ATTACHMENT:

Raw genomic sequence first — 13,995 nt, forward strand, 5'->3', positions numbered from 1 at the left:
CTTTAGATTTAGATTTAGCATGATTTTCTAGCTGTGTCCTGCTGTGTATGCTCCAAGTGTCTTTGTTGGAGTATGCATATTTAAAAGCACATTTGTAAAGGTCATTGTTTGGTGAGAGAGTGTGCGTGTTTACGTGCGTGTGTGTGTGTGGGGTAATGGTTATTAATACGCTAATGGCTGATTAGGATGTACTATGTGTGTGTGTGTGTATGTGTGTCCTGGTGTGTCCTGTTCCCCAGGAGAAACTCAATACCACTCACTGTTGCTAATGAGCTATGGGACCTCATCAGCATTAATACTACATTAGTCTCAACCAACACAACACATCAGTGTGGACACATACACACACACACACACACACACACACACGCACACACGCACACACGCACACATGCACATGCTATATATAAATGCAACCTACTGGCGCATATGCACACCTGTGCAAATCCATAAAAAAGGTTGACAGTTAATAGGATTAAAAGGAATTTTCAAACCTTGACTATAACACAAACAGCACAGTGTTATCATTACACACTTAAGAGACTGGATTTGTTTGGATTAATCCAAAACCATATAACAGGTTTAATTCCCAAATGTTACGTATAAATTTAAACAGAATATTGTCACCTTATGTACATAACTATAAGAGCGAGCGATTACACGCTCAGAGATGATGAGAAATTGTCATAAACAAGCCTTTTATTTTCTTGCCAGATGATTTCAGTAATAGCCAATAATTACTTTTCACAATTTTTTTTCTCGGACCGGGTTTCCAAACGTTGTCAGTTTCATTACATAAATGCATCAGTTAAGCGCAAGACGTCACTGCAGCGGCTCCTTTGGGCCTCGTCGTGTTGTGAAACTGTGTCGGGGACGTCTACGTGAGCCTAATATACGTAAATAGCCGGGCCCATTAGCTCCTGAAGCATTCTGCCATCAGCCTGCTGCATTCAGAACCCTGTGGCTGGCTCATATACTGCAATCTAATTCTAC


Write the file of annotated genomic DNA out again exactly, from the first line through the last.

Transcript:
Raw genomic sequence first — 13,995 nt, forward strand, 5'->3', positions numbered from 1 at the left:
CTTTAGATTTAGATTTAGCATGATTTTCTAGCTGTGTCCTGCTGTGTATGCTCCAAGTGTCTTTGTTGGAGTATGCATATTTAAAAGCACATTTGTAAAGGTCATTGTTTGGTGAGAGAGTGTGCGTGTTTACGTGCGTGTGTGTGTGTGGGGTAATGGTTATTAATACGCTAATGGCTGATTAGGATGTACTATGTGTGTGTGTGTGTATGTGTGTCCTGGTGTGTCCTGTTCCCCAGGAGAAACTCAATACCACTCACTGTTGCTAATGAGCTATGGGACCTCATCAGCATTAATACTACATTAGTCTCAACCAACACAACACATCAGTGTGGACACATACACACACACACACACACACACACACACGCACACACGCACACACGCACACATGCACATGCTATATATAAATGCAACCTACTGGCGCATATGCACACCTGTGCAAATCCATAAAAAAGGTTGACAGTTAATAGGATTAAAAGGAATTTTCAAACCTTGACTATAACACAAACAGCACAGTGTTATCATTACACACTTAAGAGACTGGATTTGTTTGGATTAATCCAAAACCATATAACAGGTTTAATTCCCAAATGTTACGTATAAATTTAAACAGAATATTGTCACCTTATGTACATAACTATAAGAGCGAGCGATTACACGCTCAGAGATGATGAGAAATTGTCATAAACAAGCCTTTTATTTTCTTGCCAGATGATTTCAGTAATAGCCAATAATTACTTTTCACAATTTTTTTTCTCGGACCGGGTTTCCAAACGTTGTCAGTTTCATTACATAAATGCATCAGTTAAGCGCAAGACGTCACTGCAGCGGCTCCTTTGGGCCTCGTCGTGTTGTGAAACTGTGTCGGGGACGTCTACGTGAGCCTAATATACGTAAATAGCCGGGCCCATTAGCTCCTGAAGCATTCTGCCATCAGCCTGCTGCATTCAGAACCCTGTGGCTGGCTCATATACTGCAATCTAATTCTAC